14. 14. FABRIC WITH A SPECIAL FINISH e.g. MOIRE- Fabric, such as silk or rayon, finished so as to have a wavy or rippled surface pattern.
  15. 15. PRINTED PATTERN • Design “sits” on the right side of the fabric • Lack the depth on the reverse that a woven fabric does • Surface must be as smooth and textureless as possible to depict the details of the motifs
  16. 16. WOVEN PATTERN • Created when warp and weft threads of different colours are grouped in specified configurations. • Geometrical strips and checks are the most basic. • Woven patterns diffuse the colour throughout the design and have depth and richness. They are more muted than printed patterns as the background and motifs are less defined. • The are easy to identify because the colour shows on both sides of the cloth.
  17. 17. LINED FABRIC A Lined fabric has the following benefits: • The lining gives added strength and durability to the fabric; • The lining also improves abrasion resistance, and stability; • The lined backing also increases slip resistance
  18. 18. PART 2: DESIGNING YOUR WINDOW TREATMENT
  19. 19. WINDOW TREATMENT – CHOOSING THE RIGHT FABRIC When selecting fabric for your window treatment consider the 3 main criteria: • Practicality – is the fabric easy to maintain? Can it be laundered? Will it fade in daylight? • Suitability – will it be appropriate for the type of window treatment? Will it achieve the required privacy? • Aesthetic appeal – will it enhance the space & desired treatment? Will it reinforce the scheme? Is it beautiful?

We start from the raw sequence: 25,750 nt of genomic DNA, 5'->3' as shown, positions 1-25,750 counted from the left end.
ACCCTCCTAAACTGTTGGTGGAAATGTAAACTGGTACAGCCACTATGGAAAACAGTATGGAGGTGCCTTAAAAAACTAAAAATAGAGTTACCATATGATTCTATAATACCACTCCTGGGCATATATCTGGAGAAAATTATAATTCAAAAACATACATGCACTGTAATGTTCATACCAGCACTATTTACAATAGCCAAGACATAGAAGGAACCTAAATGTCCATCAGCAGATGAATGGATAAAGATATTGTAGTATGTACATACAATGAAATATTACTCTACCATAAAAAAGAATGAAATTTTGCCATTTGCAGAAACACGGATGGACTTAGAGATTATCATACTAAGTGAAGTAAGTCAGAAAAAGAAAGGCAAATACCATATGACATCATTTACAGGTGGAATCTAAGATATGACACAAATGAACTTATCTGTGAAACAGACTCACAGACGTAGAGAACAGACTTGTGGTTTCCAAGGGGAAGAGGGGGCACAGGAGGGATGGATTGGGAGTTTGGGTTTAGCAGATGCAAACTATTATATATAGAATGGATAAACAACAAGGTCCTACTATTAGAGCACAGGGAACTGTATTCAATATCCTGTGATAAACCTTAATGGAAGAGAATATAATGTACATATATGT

20. 20. WINDOW TREATMENTS & THE EFFECT OF LIGHT A major consideration when choosing the fabric for your window treatment is the window location and general aspect of the space - its orientation and availability of light. •Determine whether you wish to capitalize on the availability of light or restrict it - this will depend on the use of the space. •Determine whether you wish to capitalize on the warmth or coolness available through the window treatment – note, a dark, heavy drape will insulate the space – retaining heat and coolness and transfering it into the room – a light sheer curtain will be less effective in its insulative qualities.
  21. 21. WINDOW TREATMENT – TRACKS & POLES Tracks and poles play an important part in the overall look of window treatments. A pole is often chosen because it can be seen and thus it can add a valuable feature to the window treatment and complement the rooms scheme. Alternatively a track is completely hidden when the curtains are drawn and consequently is a discreet hanging system which showcases the window treatment itself.
  22. 22. WINDOW TREATMENT – HEADINGS When designing your window treatment you need to determine the desired fullness of the curtain. This fullness is achieved by the appropriate quantity of fabric, AND the type of gather or heading implemented.
  23. 23. WINDOW HEADINGS • Goblet Headed • Double Pleat • Triple Pleat
  24. 24. WINDOW HEADING • Rod Pocket • Pelmet headed • Deep pencil pleat
  25. 25. WINDOW HEADING • Pencil Pleat • Tab headed • Eyelet
  26. 26. Reference: • The Hamlyn Book of Soft Furnishings - Reed International Books, 1997